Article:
drugs fail to show the desired activity in clinical trials for AD and
    related diseases, then the elucidation of these alternative pathways becomes
    more important.

  3. Findings associating the pathology of Alzheimer disease (AD) with inflammatory cells led to epidemiological and clinical investigations showing that broad-based anti-inflammatories reduce the incidence of AD. Mirzoeva et al. describe a new antiinflammatory agent, 3-amino-6-phenyl-pyridazine, that is one of a series of proposed "specific" remedies that started with the cyclooxygenase 2 inhibitors and continues here with other pathways, such as inhibition of IL-1 and nitric oxide (NO) production. Unfortunately, specificity may not be better. Antiinflammatories, such as aspirin, are also powerful antioxidants, which, like "antiinflammatories" (sic), are effective in lowering the incidence of AD (Smith et al., 1999).

    As an aside, but an important one, one must ask what is the function of inflammation in AD? NO can act as an antioxidant as much as an oxidant (Perry et al.,2001). Additionally, are we to believe that tissue damage is always met by self-destruction or is it instead met by a survival response? Biology tells us that responses are evolutionarily selected and will benefit the organism, if they are in balance. Therefore, senile plaques with activated inflammatory microglia are not associated with an increase but rather a reduction in oxidative stress (Nunomura et al., 2000, 2001), and the major site of oxidative damage in AD is the neuron, which is not the site of inflammation. Could it be that nitric oxide is being produced to reduce the oxygen radicals? The important issue here is that by focusing on the pathology of disease, we miss the point of the homeostatic nature of chronic disease. Silencing compensatory responses, such as amyloid or inflammation, may destabilize a delicate balance as appears to be the case for both the amyloid-β vaccine and the COX-2 inhibitor clinical trials.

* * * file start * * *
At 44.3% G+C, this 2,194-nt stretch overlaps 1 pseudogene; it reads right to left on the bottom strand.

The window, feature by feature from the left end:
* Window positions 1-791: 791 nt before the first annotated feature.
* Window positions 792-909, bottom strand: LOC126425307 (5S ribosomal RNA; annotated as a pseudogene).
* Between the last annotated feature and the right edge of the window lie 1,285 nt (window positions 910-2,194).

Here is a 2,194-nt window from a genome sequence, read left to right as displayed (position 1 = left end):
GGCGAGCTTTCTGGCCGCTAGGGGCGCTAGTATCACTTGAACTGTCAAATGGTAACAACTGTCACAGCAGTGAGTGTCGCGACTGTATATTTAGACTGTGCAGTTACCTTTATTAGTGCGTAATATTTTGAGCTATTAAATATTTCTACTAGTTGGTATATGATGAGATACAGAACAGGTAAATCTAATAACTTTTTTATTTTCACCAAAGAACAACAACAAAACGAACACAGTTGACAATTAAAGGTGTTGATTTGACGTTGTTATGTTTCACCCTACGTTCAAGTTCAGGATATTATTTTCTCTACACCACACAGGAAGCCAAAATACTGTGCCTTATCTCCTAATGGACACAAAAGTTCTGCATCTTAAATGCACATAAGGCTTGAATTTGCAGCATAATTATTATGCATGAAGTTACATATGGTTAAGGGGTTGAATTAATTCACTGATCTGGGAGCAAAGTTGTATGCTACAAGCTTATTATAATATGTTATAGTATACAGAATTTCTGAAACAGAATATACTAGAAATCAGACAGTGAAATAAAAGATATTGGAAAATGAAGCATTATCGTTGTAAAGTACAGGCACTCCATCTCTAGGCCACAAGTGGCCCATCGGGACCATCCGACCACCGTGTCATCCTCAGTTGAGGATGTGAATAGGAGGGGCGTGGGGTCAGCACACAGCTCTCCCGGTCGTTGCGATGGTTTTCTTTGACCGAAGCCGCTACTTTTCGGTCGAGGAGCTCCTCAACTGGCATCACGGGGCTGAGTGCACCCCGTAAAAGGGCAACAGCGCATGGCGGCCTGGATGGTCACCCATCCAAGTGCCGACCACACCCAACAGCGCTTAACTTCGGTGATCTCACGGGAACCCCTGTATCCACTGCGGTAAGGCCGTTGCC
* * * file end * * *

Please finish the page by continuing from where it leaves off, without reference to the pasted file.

. Neuronal oxidative stress precedes amyloid-beta deposition in Down syndrome. J Neuropathol Exp Neurol. 2000 Nov;59(11):1011-7. PubMed.

    . Oxidative damage is the earliest event in Alzheimer disease. J Neuropathol Exp Neurol. 2001 Aug;60(8):759-67. PubMed.

    . Biochemistry of neurodegeneration. Science. 2001 Jan 26;291(5504):595-7. PubMed.

    . Diet and oxidative stress: a novel synthesis of epidemiological data on Alzheimer's disease. J Alzheimers Dis. 1999 Nov;1(4-5):203-6. PubMed.

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News Citations

  1. Large Prospective Study Finds NSAIDs Reduce Risk of Developing AD

External Citations

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Further Reading


  1. . Screening in a cell-based assay for inhibitors of microglial nitric oxide production reveals calmodulin-regulated protein kinases as potential drug discovery targets. Brain Res. 1999 Oct 9;844(1-2):126-34. PubMed.
  2. . Activation of MKK6, an upstream activator of p38, in Alzheimer's disease. J Neurochem. 2001 Oct;79(2):311-8. PubMed.

Primary Papers

  1. . Discovery of a 3-amino-6-phenyl-pyridazine derivative as a new synthetic antineuroinflammatory compound. J Med Chem. 2002 Jan 31;45(3):563-6. PubMed.